is not uncommon for biopsies to have to be repeated
because they yield inconclusive results.
You may have to pay for everything again to take
another sample or to remove the lesion/tumor.
Your want to avoid
the risk of administering anesthesia again.
Of course, if the mass
can’t be easily and safely removed, that’s a
Mom decided to consult
the vet who helps with Jiggy’s liver about the
advisability of giving him anesthesia even once. She
made an appointment for a phone consult the morning of
the 7th and postponed the biopsy again.
July 6. Waiting
for the consultation gave Mom time to think and make
1) She had time to
line up experts.
She contacted her surgeon of choice, because her
oncologist wasn’t a surgeon. The first vets to see
potential cancers usually aren’t even oncologists. The
person who does the biopsy can determine much of the
success, or failure, of the entire treatment. Don’t
leave this decision to chance.
She remembered that Jiggy had a loose tooth that could
probably be slipped out during the biopsy. He had been
on antibiotics for the teeth cleaning so infection
shouldn’t be a problem. (Otherwise, it might.) They
could do this simple procedure inexpensively without
further danger to Jiggy.
She remembered that Jiggy was on herbs; something the
surgeon and anesthetist should know. She had time to
She could get our
Arnica Montana (available at your health food
store or holistic vet) to help limit bruising and
bleeding—and thus speed healing. Our vet recommends it
before and after surgery.
She could give Jiggy
some Rescue Remedy before leaving him at the vet to help
keep him calm.
6) She could prepare
his favorite carrier for him to stay in at the vet.
She taped his photo (left) to the carrier so they’d know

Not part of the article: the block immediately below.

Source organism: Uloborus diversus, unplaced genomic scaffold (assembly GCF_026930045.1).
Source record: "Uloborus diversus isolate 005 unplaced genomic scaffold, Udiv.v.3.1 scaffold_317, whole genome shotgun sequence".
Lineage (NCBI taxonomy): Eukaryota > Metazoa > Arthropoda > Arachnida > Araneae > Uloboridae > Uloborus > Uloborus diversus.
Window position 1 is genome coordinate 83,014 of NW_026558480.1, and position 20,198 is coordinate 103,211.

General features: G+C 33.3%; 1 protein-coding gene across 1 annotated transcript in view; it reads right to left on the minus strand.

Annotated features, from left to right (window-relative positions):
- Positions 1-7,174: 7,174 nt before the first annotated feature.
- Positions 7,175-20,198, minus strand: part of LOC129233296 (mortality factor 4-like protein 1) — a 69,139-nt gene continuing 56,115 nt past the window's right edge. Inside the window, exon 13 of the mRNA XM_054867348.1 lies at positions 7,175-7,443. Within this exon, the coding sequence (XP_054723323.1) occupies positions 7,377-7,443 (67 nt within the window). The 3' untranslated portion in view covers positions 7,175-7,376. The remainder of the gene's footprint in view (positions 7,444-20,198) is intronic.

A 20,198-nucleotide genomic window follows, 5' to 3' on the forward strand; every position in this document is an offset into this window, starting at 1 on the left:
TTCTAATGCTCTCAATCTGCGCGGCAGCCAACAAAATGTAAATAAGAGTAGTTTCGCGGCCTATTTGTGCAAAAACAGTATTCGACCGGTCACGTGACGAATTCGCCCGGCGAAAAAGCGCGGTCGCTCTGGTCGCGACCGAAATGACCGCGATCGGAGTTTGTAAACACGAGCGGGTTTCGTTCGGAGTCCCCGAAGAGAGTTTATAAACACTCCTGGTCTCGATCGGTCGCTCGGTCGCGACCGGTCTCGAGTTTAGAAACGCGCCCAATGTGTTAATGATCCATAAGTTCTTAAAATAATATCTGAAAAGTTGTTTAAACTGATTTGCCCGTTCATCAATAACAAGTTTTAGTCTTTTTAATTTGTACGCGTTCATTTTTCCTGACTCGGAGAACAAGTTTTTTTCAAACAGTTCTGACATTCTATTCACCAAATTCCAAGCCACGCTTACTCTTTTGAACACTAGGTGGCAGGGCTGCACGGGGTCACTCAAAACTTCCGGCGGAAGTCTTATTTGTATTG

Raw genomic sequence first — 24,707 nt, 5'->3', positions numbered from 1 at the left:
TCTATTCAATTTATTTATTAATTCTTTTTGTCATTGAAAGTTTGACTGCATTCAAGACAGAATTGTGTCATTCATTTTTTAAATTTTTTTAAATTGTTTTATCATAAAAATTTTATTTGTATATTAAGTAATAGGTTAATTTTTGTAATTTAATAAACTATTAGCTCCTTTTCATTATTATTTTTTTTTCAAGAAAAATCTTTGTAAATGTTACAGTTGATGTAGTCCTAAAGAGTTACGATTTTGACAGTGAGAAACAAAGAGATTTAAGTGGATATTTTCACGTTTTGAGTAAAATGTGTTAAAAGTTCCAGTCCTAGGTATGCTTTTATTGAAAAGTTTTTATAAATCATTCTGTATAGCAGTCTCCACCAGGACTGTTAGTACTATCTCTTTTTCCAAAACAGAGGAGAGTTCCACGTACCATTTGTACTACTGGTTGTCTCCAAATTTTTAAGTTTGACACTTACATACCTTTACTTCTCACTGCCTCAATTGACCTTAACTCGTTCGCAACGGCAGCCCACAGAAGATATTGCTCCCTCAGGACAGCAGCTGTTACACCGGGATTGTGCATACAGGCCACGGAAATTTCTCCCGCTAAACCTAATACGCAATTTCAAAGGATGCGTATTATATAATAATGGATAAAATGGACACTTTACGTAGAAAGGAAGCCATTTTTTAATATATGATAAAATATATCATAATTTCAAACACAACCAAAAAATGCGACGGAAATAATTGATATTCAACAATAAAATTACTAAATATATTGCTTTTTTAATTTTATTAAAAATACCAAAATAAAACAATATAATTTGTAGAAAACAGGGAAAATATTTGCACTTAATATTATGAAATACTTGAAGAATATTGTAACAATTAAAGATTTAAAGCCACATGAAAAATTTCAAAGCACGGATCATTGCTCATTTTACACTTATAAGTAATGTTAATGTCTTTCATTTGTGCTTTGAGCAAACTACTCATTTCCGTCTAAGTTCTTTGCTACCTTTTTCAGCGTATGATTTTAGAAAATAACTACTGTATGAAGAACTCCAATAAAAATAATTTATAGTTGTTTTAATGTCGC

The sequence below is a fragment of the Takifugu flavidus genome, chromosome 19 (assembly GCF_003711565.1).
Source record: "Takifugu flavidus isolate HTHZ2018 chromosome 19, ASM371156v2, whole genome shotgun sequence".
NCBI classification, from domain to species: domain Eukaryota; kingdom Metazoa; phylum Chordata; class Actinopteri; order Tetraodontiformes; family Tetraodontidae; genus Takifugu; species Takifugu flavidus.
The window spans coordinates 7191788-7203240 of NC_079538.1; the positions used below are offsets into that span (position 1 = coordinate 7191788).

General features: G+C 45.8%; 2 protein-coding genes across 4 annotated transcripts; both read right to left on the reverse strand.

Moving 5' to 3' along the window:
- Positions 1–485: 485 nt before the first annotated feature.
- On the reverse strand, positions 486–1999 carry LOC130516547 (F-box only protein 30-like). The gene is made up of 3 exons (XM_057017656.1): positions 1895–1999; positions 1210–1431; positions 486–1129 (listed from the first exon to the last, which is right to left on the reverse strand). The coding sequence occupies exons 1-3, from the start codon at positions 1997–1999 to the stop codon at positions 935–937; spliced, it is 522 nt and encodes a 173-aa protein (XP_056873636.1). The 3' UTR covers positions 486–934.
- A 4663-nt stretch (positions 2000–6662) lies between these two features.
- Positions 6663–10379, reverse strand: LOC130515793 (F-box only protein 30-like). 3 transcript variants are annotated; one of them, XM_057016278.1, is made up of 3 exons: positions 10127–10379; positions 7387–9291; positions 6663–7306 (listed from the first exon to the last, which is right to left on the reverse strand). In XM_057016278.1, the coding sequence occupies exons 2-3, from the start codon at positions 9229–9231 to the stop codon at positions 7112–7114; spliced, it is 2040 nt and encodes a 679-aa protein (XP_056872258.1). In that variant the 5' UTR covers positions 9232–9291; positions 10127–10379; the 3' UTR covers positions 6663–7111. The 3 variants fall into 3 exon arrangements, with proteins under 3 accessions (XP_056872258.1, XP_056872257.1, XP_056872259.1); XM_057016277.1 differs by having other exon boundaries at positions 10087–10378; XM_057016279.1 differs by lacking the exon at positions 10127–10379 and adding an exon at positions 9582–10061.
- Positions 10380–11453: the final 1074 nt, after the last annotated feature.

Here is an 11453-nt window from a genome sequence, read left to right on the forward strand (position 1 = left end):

who Jiggy was and whose carrier it was. (They leave it
open inside his cubicle.) She could also spray the
carrier with D.A.P. for a little extra emotional comfort
and tuck in his favorite stuffed toy. Otherwise, he’d
have to wait a long time in a hard metal cage with
nothing to do but go berserk.
The surgeon and oncologist both recommended a CT Scan
immediately before the biopsy. Mom’s first instinct was
to say no. We didn’t want him under anesthesia any
longer than necessary. Both doctors insisted that the
scan was necessary to determine the size and depth of
the lesion, and to determine where to take the biopsy.
Mom had time to do some investigation and reluctantly
agreed that was the best course of action.
July 7. Mom talked to our
consulting holistic vet this morning. Mom described the
lesion and answered a lot of questions. They decided we
should watch the lesion for a week or so to see if it
healed. No one wanted Jiggy to be traumatized
unnecessarily while his liver was misbehaving. (Some
cancers are aggressive and need immediate attention; we
had already determined that Jiggy’s lesion didn’t appear
very aggressive—we hoped.)
Mom canceled today’s biopsy but wanted the oncologist to
look at the lesion again. Our onco-doc wasn’t working
that day so she scheduled a recheck with his partner.
Second opinions are
always a good idea, even when your vet is a
friend or top expert.
The new vet introduced himself as the only guy in the
practice who had never treated Jiggy (only a slight
exaggeration). He looked down his throat and said it
looked like an injury that was healing. Yeah! Then
Jiggy’s surgeon wandered by and took a peak. He thought
it looked like a chemical burn.
this lesion were on trial for being cancer, we clearly
had reasonable doubt.